Here’s a summary of the key detail. You can also access the full government guidance here.
From 1 July, you can bring furloughed employees back to work for any amount of time or shift pattern. You can then claim for the usual hours they haven’t worked and spent on furlough through the Scheme.
You can only utilise the new flexible furlough rules for employees who have previously completed the minimum of three consecutive weeks on furlough. The last day an employee could have been furloughed for the first time was 10 June (this doesn’t include those returning from statutory family leave).
You’ll also need to:
- Reach agreement with employees in regards to the new flexible furlough arrangements.
- Confirm this in writing in order to make temporary changes to the employment contract (the employee doesn’t need to give you a written response).
- Keep a record of the agreement for five years.
- Keep a record of how many hours each employee works, and how many they spend on furlough.
You can place employees on flexible furlough for any amount of time, subject to the flexible arrangement being in place for a minimum of seven calendar days.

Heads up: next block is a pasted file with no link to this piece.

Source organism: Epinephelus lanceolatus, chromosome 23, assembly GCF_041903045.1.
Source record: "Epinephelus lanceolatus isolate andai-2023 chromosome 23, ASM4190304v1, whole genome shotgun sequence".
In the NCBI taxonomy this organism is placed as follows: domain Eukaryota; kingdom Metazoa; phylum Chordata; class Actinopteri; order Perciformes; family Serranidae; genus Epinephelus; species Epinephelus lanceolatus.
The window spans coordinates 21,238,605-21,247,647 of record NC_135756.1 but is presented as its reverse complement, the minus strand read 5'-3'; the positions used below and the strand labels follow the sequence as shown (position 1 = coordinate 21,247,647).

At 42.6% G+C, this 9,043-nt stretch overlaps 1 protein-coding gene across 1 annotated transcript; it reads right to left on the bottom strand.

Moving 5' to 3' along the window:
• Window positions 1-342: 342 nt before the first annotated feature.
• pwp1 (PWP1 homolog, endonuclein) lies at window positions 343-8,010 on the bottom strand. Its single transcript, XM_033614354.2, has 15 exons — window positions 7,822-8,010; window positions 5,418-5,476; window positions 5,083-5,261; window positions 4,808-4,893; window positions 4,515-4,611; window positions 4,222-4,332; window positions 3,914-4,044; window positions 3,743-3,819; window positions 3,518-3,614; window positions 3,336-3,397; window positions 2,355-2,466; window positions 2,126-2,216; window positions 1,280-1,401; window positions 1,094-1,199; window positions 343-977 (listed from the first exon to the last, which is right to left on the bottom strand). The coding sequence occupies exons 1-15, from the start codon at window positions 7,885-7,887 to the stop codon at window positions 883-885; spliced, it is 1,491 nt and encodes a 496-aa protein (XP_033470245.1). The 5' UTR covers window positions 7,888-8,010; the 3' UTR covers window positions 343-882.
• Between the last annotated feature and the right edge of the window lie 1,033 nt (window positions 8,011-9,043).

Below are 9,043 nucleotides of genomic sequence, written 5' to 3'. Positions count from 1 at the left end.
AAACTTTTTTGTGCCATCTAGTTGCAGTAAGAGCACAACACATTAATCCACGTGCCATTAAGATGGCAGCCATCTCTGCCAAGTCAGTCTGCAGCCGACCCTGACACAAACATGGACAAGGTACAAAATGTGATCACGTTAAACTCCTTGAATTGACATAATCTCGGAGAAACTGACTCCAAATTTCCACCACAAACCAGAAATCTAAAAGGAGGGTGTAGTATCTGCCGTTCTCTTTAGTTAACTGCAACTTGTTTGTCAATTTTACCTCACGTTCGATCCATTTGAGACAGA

- July – None. Government contributions remain the same.
- August – You will need to pay NICs and pension contributions. The government will continue to pay 80% of wages up to £2,500 when employees are furloughed.
- September – You will need to pay NICs and pension contributions. The government will contribute 70% of wages up to £2,187.50 and you will need to contribute the remaining 10% up to £312.50 when employees are furloughed. You can decide to top up the employees wages beyond the 80% total while furloughed.
- October – You will need to pay NICs and pension contributions. The government will contribute 60% up to £1,875 and you will need to contribute the remained 20% up to £625 when employees are furloughed. You can decide to top up the employees wages beyond the 80% total while furloughed
This update is accurate on the date it was sent (15 June 2020), but may be subject to change which may or may not be notified to you. This update is not to be taken as advice and you should seek advice if anything contained within affects you or your business.